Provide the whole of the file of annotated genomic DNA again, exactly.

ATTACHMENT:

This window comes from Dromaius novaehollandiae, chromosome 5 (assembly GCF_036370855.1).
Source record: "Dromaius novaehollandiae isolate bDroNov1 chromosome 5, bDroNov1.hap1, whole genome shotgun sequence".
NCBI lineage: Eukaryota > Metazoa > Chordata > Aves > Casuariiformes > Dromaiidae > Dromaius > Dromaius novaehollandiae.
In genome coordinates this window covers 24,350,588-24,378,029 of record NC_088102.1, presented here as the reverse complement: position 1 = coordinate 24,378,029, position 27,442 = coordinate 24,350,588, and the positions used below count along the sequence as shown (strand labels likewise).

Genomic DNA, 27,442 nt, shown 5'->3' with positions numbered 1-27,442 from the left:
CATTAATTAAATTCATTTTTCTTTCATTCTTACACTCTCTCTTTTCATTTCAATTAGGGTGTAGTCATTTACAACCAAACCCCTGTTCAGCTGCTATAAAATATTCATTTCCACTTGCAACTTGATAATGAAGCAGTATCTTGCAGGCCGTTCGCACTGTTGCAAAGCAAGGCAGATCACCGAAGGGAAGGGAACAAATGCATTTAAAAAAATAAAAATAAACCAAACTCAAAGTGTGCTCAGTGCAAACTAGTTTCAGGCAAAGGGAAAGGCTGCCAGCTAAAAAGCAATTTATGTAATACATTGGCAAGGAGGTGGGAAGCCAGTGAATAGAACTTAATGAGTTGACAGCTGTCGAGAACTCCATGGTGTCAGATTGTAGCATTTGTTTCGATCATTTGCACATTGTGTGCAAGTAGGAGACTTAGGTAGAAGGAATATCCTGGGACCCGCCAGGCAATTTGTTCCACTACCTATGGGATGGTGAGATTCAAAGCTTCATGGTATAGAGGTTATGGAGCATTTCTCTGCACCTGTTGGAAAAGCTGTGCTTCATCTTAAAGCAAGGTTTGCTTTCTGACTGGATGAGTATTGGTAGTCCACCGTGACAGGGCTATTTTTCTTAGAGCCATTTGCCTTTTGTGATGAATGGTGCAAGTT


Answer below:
This window comes from Dromaius novaehollandiae, chromosome 5 (assembly GCF_036370855.1).
Source record: "Dromaius novaehollandiae isolate bDroNov1 chromosome 5, bDroNov1.hap1, whole genome shotgun sequence".
NCBI lineage: Eukaryota > Metazoa > Chordata > Aves > Casuariiformes > Dromaiidae > Dromaius > Dromaius novaehollandiae.
In genome coordinates this window covers 24,350,588-24,378,029 of record NC_088102.1, presented here as the reverse complement: position 1 = coordinate 24,378,029, position 27,442 = coordinate 24,350,588, and the positions used below count along the sequence as shown (strand labels likewise).

Genomic DNA, 27,442 nt, shown 5'->3' with positions numbered 1-27,442 from the left:
CATTAATTAAATTCATTTTTCTTTCATTCTTACACTCTCTCTTTTCATTTCAATTAGGGTGTAGTCATTTACAACCAAACCCCTGTTCAGCTGCTATAAAATATTCATTTCCACTTGCAACTTGATAATGAAGCAGTATCTTGCAGGCCGTTCGCACTGTTGCAAAGCAAGGCAGATCACCGAAGGGAAGGGAACAAATGCATTTAAAAAAATAAAAATAAACCAAACTCAAAGTGTGCTCAGTGCAAACTAGTTTCAGGCAAAGGGAAAGGCTGCCAGCTAAAAAGCAATTTATGTAATACATTGGCAAGGAGGTGGGAAGCCAGTGAATAGAACTTAATGAGTTGACAGCTGTCGAGAACTCCATGGTGTCAGATTGTAGCATTTGTTTCGATCATTTGCACATTGTGTGCAAGTAGGAGACTTAGGTAGAAGGAATATCCTGGGACCCGCCAGGCAATTTGTTCCACTACCTATGGGATGGTGAGATTCAAAGCTTCATGGTATAGAGGTTATGGAGCATTTCTCTGCACCTGTTGGAAAAGCTGTGCTTCATCTTAAAGCAAGGTTTGCTTTCTGACTGGATGAGTATTGGTAGTCCACCGTGACAGGGCTATTTTTCTTAGAGCCATTTGCCTTTTGTGATGAATGGTGCAAGTT